You can't stay under that pounding of Russian artillery, even if you have your own artillery shooting back, and not expect to take losses. So these weapons and the other American reinforcement of artillery is absolutely necessary. I wish we could have gotten it there sooner and we have to get this there as soon as possible. But you know, one of the things that held the Biden administration back, of course, is NATO leadership. And we have to coordinate with our allies on every one of these steps. And the real strength of this is NATO.

So, four high more systems getting there, really important, give them right away, but not more important than NATO consensus, and the support of our allies and understanding of our allies in what we're doing thus far. I think the administration has done as much as it could reasonably do at this point, thinking about all the other constraints.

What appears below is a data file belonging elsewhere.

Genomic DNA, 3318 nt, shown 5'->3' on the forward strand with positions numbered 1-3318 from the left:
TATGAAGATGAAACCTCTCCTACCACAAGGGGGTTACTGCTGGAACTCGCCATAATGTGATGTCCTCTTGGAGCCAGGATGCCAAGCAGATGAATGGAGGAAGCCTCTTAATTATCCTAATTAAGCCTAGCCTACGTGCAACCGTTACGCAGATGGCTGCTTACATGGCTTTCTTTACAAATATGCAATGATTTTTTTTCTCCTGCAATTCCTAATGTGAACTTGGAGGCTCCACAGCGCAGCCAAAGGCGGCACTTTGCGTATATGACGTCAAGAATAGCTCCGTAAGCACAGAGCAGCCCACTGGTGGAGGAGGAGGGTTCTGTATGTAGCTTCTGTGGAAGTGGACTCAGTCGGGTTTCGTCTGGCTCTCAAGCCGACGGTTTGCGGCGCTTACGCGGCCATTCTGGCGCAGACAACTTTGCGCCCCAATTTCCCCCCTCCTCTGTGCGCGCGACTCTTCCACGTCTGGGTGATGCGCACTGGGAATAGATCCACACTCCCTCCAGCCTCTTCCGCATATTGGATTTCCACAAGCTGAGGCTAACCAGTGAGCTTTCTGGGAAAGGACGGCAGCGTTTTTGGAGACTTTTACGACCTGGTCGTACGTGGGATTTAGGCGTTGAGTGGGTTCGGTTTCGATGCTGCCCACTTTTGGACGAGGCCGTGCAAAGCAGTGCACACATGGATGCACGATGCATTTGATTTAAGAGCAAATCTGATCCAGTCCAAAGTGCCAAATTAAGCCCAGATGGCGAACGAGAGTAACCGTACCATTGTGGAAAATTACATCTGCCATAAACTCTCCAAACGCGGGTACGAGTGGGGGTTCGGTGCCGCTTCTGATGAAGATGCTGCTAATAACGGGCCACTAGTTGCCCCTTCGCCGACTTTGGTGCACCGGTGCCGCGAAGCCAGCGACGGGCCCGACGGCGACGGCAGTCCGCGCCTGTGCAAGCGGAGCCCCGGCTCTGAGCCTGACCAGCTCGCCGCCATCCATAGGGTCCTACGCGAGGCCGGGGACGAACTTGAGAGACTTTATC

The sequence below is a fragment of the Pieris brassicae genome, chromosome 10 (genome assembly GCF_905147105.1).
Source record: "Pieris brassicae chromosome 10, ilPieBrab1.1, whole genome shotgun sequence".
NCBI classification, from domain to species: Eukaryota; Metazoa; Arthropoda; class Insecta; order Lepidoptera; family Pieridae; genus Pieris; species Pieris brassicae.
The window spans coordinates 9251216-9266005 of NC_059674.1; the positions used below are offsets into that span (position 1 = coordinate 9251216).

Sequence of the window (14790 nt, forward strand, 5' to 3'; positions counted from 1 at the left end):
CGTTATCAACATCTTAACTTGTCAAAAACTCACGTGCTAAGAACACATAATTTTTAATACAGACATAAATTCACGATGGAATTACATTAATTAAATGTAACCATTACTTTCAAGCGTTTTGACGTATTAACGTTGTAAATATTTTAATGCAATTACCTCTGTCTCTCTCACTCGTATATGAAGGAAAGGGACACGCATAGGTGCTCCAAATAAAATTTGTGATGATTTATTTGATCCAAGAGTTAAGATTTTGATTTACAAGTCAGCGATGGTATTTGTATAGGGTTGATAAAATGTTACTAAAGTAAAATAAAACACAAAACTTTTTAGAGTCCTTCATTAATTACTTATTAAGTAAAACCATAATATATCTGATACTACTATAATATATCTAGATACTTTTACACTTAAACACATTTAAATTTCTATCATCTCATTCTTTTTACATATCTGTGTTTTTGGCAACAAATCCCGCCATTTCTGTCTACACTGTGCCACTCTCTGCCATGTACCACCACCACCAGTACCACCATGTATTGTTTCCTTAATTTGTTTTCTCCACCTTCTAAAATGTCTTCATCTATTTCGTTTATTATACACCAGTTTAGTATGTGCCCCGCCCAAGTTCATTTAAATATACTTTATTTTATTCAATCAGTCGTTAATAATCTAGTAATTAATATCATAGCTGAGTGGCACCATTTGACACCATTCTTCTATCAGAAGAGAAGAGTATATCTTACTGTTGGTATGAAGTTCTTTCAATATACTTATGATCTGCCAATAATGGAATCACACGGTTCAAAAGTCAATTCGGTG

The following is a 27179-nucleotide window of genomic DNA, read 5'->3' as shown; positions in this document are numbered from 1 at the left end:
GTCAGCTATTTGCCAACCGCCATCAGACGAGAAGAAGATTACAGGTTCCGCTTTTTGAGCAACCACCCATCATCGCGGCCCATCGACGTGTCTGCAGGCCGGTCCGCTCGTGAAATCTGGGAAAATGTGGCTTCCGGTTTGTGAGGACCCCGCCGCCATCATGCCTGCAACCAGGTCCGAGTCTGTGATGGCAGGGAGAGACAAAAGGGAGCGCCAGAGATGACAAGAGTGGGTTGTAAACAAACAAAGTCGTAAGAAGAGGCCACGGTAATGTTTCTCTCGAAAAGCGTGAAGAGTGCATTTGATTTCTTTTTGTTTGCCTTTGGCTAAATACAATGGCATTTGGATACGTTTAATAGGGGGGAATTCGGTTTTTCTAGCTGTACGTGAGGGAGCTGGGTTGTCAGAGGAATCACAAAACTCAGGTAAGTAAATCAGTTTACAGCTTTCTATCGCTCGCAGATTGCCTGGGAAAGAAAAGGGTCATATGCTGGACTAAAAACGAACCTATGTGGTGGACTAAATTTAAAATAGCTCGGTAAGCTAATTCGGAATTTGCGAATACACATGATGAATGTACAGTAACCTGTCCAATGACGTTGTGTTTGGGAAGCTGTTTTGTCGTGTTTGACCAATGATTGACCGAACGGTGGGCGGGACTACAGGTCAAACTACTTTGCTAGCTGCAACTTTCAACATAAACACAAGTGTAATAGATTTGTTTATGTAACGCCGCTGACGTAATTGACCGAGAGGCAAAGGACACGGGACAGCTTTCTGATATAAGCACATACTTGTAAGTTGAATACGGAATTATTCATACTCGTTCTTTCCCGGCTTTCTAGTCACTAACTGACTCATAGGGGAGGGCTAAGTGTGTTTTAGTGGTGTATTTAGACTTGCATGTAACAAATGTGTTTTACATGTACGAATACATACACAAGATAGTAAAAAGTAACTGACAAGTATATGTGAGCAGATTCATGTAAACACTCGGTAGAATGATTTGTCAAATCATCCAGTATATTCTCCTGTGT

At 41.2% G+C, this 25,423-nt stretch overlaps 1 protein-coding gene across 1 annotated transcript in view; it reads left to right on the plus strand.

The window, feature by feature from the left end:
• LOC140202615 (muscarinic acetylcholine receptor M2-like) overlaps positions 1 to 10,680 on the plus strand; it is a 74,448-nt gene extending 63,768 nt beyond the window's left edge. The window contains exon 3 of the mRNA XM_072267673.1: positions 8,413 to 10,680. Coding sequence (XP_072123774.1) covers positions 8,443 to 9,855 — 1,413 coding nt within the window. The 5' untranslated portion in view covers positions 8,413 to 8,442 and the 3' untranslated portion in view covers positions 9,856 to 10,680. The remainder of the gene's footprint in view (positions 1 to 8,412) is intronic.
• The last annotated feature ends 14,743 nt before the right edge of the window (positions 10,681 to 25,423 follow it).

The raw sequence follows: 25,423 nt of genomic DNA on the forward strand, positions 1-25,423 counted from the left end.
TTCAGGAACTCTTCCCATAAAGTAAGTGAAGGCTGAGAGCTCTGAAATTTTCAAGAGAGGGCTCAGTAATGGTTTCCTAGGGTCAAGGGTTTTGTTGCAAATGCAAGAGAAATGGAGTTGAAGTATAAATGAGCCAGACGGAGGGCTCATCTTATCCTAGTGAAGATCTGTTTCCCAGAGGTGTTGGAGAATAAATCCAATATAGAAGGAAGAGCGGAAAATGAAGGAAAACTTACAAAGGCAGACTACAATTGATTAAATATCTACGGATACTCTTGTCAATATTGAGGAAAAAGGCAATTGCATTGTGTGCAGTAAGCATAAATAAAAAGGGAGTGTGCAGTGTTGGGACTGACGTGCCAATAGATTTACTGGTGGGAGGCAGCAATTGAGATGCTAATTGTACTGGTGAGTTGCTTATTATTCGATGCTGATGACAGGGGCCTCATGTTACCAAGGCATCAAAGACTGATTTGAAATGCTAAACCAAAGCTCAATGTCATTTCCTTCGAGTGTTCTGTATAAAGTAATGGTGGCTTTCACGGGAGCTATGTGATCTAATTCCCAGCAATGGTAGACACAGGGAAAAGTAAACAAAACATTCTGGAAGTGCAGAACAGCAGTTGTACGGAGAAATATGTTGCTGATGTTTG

CLARK: Now the question is how quickly can we get them there and will we follow up the initial four with more because we need to keep Ukraine in this fight, they want to regain their territory. And as the president said, there's going to be no pressure from us on Ukraine to negotiate and giveaway ground. Ukraine is going to go as far as it can go. And hopefully, we're there supporting them. They're democratic. They want to be aligned with us. They're fighting NATO's battle which is really important for the United States.

BOLDUAN: It's good to see you, General Thank you very much. Coming up for us, gas prices jumped five cents overnight to a new record high, in California is saying what's the definition of eye- popping numbers, $8 a gallon gas. Details in a live report next.



BOLDUAN: Gas prices once again hitting a new record high. AAA is reporting that the national average for a price of -- for the price of gas jumped five cents overnight to $4.67 a gallon. CNN's Amara Walker is live in Atlanta tracking all of this. A bit of a better price, I guess we could say where you are for unleaded regular, Amara, but what are you hearing about this?

AMARA WALKER, CNN CORRESPONDENT: Yes, it's all relative right, Kate? So we're at this Kwik Trip gas station in Atlanta where the price per gallon for unleaded is $4.19. Not bad considering it's quite below the national average, as you've mentioned, which is $4.67 a gallon.